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Author Topic: The Sniper (1952)  (Read 1240 times)
cigar joe
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« on: October 05, 2011, 04:38:21 PM »

Director: Edward Dmytryk with, Arthur Franz, Adolphe Menjou, Marie Windsor, and Gerald Mohr.  A man (Franz) released from prison who has been a looser with women all his life, starts on a trail of murder with a high-power rifle targeting brunettes. The police are baffled by the apparently random killings until a police psychologist sets them on the right trail. Produced by Stanley Kramer its definitely a "message" film one of Kramers trademarks but an enjoyable one. However the message is a bit camouflaged.  If you imagine each shooting to be a sort of codified rape, it makes a bit  more sense when the police are talking about the killings as sex crimes. Its both weird and compelling. The scenes of the women being shot are excellent and disturbing.



Marie Windsor playing a comely nightclub piano player unintentionally sets Franz off on his serial killing spree and in the process becomes his first victim. The script and acting by Franz as the sniper" with his mannerisms and facial tics is extremely convincing.



A lot of on location San Francisco adds to the enjoyment of the film. As part of the Columbia Pictures Film Noir Collection Vol 1 it has an excellent and informative commentary by Eddie Muller whom novelist James Ellroy has dubbed him "The Czar of Noir". So the film can be enjoyed twice 8/10

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« Reply #1 on: December 02, 2013, 08:06:22 AM »

nice review, CJ.

I just saw the dvd, I also give it an 8/10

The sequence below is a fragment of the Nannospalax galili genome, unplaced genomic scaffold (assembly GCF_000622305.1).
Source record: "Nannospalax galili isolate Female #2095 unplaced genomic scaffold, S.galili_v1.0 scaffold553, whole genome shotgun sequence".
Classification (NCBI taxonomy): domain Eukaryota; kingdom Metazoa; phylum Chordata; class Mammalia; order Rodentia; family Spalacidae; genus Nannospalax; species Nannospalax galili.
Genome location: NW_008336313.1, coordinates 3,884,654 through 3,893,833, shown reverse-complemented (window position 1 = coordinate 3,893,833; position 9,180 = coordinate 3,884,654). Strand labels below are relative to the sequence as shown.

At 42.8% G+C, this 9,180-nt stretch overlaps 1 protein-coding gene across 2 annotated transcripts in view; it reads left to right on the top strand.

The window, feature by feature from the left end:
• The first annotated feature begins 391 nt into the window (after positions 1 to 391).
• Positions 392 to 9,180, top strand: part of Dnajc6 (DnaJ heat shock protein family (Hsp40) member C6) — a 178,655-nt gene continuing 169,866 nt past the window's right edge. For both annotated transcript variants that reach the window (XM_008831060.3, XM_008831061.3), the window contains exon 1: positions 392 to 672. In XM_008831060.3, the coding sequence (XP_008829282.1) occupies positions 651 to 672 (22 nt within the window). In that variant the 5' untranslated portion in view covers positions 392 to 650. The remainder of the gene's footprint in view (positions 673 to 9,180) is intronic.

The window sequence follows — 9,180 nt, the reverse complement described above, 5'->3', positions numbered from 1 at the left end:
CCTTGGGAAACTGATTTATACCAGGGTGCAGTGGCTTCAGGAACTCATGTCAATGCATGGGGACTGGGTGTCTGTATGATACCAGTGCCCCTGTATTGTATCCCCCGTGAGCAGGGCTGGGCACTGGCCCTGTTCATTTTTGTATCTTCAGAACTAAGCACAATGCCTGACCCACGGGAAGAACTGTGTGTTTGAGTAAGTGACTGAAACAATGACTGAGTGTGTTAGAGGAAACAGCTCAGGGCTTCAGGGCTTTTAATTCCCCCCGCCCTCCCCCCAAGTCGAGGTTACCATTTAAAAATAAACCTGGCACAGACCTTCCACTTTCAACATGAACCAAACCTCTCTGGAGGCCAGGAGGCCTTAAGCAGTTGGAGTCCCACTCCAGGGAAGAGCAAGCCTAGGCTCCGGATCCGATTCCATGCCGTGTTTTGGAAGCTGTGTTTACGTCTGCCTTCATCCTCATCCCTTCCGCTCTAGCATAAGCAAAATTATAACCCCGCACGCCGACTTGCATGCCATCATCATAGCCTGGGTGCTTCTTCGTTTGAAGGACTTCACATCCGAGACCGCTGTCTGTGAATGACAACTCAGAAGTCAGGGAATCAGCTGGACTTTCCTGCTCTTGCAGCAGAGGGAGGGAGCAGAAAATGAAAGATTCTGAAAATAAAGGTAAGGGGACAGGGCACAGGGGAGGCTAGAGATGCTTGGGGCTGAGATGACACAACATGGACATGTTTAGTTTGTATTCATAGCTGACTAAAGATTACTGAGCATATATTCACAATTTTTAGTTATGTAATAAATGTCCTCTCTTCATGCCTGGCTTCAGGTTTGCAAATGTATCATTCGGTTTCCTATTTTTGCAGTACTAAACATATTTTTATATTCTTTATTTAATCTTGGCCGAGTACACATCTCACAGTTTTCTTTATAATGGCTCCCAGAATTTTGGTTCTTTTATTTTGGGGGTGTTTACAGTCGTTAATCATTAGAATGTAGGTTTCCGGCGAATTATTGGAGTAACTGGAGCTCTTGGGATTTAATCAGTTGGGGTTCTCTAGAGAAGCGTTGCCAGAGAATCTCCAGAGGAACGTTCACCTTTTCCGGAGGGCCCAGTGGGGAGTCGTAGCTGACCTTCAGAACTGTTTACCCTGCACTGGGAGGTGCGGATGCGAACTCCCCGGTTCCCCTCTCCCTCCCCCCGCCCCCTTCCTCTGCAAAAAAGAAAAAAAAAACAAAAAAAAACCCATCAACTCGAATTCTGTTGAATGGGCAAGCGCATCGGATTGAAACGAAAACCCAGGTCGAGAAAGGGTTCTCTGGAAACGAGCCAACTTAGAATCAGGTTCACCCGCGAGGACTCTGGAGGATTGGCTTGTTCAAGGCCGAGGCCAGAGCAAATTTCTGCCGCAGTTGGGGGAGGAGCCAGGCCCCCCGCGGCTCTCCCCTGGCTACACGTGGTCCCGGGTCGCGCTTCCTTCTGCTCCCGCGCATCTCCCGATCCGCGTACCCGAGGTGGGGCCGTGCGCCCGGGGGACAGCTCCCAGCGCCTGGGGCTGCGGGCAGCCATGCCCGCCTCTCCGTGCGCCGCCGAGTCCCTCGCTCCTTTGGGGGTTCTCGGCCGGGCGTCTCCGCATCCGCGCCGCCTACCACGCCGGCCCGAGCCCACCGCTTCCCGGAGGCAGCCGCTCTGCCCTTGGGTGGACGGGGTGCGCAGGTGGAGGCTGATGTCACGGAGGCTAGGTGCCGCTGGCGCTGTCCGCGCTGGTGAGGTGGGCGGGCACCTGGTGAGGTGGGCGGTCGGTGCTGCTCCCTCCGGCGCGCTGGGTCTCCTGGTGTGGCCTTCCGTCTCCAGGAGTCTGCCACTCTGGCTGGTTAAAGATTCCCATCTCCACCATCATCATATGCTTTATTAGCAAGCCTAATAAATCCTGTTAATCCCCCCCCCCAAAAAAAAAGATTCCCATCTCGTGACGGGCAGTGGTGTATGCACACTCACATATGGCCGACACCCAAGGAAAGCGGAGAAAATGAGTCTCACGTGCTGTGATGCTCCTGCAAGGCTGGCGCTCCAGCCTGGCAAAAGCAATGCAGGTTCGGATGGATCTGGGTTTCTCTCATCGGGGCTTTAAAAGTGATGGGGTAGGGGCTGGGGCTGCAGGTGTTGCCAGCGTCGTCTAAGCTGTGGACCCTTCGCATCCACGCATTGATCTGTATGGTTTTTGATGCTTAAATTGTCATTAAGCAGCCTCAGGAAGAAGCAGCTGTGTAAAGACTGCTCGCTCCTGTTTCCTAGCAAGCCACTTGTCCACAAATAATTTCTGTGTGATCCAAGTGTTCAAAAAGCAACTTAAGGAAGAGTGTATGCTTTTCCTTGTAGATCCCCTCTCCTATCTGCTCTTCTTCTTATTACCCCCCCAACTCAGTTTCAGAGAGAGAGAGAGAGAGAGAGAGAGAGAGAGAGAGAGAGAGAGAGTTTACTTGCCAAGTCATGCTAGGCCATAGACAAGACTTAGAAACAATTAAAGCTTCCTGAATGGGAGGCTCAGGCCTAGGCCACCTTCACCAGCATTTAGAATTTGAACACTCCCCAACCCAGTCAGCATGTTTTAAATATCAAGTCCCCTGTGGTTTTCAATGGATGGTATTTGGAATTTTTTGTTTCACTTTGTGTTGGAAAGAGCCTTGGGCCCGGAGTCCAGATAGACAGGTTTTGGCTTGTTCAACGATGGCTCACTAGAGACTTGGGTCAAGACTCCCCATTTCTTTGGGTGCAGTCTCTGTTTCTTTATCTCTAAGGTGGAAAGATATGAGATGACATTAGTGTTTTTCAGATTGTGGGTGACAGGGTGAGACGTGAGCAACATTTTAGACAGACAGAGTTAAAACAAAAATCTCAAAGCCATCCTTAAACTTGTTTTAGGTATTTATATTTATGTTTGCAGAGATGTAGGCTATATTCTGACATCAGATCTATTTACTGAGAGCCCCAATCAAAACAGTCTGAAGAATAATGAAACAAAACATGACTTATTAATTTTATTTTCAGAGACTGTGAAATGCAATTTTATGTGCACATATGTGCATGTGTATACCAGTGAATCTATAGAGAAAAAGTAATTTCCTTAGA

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« Reply #2 on: December 02, 2013, 10:06:26 AM »

Just because you guys don't care about my thumbnail review doesn't mean you won't be reading it. From 2009:
Quote
The Sniper (1952) - 7/10. Stanley Kramer's name on the front of this red-flagged it for me, and sure enough, it turned out to be a movie with a message. I guess the message was, Psycho killers are people too. Who knew? But also they're a menace, and nobody wants this particular one on the loose, not even the sniper himself. He keeps sending the police messages hoping they'll put a stop to his compulsion to kill good-looking brunettes, but they take their time about it. When they finally nab him, though,  he's visibly upset about what he's done. A shame about the large body count. Presenting the killer sympathetically was, apparently, a way for the producer to show his good intentions. This isn't your ordinary tawdry tale of serial killings, Mr. Kramer seems to be repeatedly announcing, this is a much more high-toned affair. Oh well, the San Francisco locations are shot well, the score is quite interesting, and the lead actor isn't bad. But what's Adolphe Menjou doing in the picture--and what happened to his mustache?
I should also mention the cool bit of staging involving a guy on a smokestack who unwisely makes himself known to the sniper. An interesting moment I've never seen in any other picture.

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« Reply #3 on: December 02, 2013, 10:52:18 AM »

Just because you guys don't care about my thumbnail review doesn't mean you won't be reading it. From 2009:I should also mention the

it's your bad that CJ made this thread rather than me. You know I post all previous reviews when I make a new thread; CJ only does it some of the time.